This is 40 Trailer
You can find the trailer here for the fourth film Judd Apatow has directed: http://themoviebox.net/1080. I actually found it a bit, well, soft and surprisingly light on laughs, but it’s hard to judge anything with less than two minutes of footage. This is 40 focuses on Pete (Paul Rudd) and Debbie (Leslie Mann) from Knocked Up (2007), the bickering couple that brought a kind of Cassavetes-like realism to the otherwise frothily conventional proceeding of the film’s A-plot. Don’t get me wrong: Ben and Alison’s arguments could get intense, but there was never any question that the two would end up together. And even though they called ample attention to it, the central couple’s charted path stretched believability more than a little. Pete and Debbie, on the other hand, seemed less like a movie couple and more like the couple across the street from you, stuck in a suburban hell with temporary respites and eternal weariness. Knocked Up ties Ben and Alison up in a nice bow, but it essentially strands Pete and Debbie in their matrimonial contentiousness. It’s for this reason that I’m both optimistic and cautious about revisiting this tale. On one hand, it’s a great chance for Apatow to mine additionally personal material and portray a hyper-realistic marriage with a sharper eye toward Cassavetes-lite. On the other hand, I’m not sure that the material warrants a dominantly comic take. There’s humor in bickering and mid-life crises, of course, but it’s a humor that seems more suited to the backdrop. After Apatow pushed his brand to more overtly dramatic territory in the not so enthusiastically received Funny People (2009), it’ll be interesting to see if the film will be saddled with the burden of “returning” to big laughs and less raw emotion. The December release date has me hopeful that people won’t be expecting some kind of Hangover-like summer comedy smash. The connection with Knocked Up is a tenuous one, because the subject matter seems closer to Funny People than The 40 Year Old Virgin or that film. I’m also slightly worried that things will become too glossy—this appears to be a story yearning for clear vision, not even-handed wishy-washiness. I guess what I’m saying is that I hope Apatow continues to let his dramatic beats breathe, without attempting to force laughter or attempting to outright stifle it. But enough rambling.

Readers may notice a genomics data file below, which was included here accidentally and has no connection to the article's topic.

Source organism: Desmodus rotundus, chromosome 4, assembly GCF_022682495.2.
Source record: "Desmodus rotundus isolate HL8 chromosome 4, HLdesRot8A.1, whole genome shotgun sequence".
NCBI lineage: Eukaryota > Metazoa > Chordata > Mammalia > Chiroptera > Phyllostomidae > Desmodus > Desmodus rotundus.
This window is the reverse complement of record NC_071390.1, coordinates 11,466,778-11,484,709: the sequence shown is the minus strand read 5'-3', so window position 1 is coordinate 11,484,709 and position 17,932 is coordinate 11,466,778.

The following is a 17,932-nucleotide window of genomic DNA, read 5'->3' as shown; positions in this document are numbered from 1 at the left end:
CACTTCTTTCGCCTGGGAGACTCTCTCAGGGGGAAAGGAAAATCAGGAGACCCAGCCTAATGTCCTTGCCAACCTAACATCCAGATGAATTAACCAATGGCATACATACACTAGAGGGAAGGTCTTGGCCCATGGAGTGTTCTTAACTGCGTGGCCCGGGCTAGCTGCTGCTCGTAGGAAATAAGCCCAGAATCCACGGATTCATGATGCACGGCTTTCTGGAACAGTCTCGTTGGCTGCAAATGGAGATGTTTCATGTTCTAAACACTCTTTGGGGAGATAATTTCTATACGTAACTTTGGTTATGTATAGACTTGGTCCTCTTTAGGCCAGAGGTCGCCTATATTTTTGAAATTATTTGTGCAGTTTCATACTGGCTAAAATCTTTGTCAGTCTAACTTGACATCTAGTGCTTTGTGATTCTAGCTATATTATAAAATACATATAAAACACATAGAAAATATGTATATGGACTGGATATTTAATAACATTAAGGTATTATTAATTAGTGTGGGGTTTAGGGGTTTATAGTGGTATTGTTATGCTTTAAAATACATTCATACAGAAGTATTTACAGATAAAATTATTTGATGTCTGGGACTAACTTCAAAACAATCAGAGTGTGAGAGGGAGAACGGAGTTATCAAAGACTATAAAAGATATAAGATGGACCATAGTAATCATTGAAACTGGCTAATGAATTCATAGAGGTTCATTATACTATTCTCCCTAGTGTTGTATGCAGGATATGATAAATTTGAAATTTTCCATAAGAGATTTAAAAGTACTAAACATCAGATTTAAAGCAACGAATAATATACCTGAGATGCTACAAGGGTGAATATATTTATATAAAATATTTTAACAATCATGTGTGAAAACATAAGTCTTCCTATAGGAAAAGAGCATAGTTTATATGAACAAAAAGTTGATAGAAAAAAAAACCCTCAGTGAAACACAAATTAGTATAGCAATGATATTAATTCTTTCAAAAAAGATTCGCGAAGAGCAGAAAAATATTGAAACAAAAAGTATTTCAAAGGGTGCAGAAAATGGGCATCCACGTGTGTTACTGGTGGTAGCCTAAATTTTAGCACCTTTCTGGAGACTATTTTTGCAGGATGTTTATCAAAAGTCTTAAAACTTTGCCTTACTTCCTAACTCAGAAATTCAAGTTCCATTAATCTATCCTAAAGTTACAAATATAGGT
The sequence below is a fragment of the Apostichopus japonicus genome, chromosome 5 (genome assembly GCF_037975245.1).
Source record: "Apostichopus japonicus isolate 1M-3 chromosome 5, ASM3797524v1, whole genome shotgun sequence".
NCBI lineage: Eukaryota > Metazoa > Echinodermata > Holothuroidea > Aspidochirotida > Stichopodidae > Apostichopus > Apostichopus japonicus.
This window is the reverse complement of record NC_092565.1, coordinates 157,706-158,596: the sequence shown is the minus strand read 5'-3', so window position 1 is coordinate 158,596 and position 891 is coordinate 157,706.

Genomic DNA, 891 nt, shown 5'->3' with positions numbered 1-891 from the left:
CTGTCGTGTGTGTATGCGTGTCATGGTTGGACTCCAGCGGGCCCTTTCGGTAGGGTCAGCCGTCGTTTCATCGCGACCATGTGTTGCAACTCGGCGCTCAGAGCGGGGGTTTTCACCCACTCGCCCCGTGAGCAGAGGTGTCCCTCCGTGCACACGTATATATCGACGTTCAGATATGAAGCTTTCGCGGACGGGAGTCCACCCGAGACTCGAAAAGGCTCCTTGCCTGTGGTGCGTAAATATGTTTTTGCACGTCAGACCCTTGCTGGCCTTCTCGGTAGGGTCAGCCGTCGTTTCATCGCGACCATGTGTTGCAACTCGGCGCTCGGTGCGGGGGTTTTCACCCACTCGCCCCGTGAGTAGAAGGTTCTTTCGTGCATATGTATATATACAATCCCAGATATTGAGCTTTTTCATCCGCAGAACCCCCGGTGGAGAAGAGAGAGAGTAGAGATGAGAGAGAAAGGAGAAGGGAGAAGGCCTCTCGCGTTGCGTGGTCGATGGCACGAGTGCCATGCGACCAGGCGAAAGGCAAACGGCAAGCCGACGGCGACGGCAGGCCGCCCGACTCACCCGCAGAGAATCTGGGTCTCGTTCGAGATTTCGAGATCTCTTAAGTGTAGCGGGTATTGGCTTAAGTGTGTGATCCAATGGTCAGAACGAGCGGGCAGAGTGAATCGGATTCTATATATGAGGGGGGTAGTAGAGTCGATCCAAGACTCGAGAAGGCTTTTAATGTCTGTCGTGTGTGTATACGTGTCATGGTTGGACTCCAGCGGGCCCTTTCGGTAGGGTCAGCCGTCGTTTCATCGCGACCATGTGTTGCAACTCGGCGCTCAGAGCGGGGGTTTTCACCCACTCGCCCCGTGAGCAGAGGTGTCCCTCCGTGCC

In addition to Rudd, Mann, and Maude and Iris Apatow, we’ll be getting Jason Segel (Knocked Up), Charlyne Yi (Knocked Up), Lena Dunham (Girls), Melissa McCarthy (Bridesmaids), Chris O’Dowd (Bridesmaids), Megan Fox (Friends With Kids), and Albert Brooks and John Lithgow. They’re all sure to provide plenty of laughs, but audiences should not expect a Seth Rogen comedy here. No one brings the stoner raunch like Rogen, so it’s best that people not look for it elsewhere and that Apatow not try to duplicate it elsewhere. But I have a suspicion that in December, my fears will be dutifully relieved, and we’ll be looking at a properly filthy Apatow Christmas comedy that’s nevertheless shot through with his signature warmth.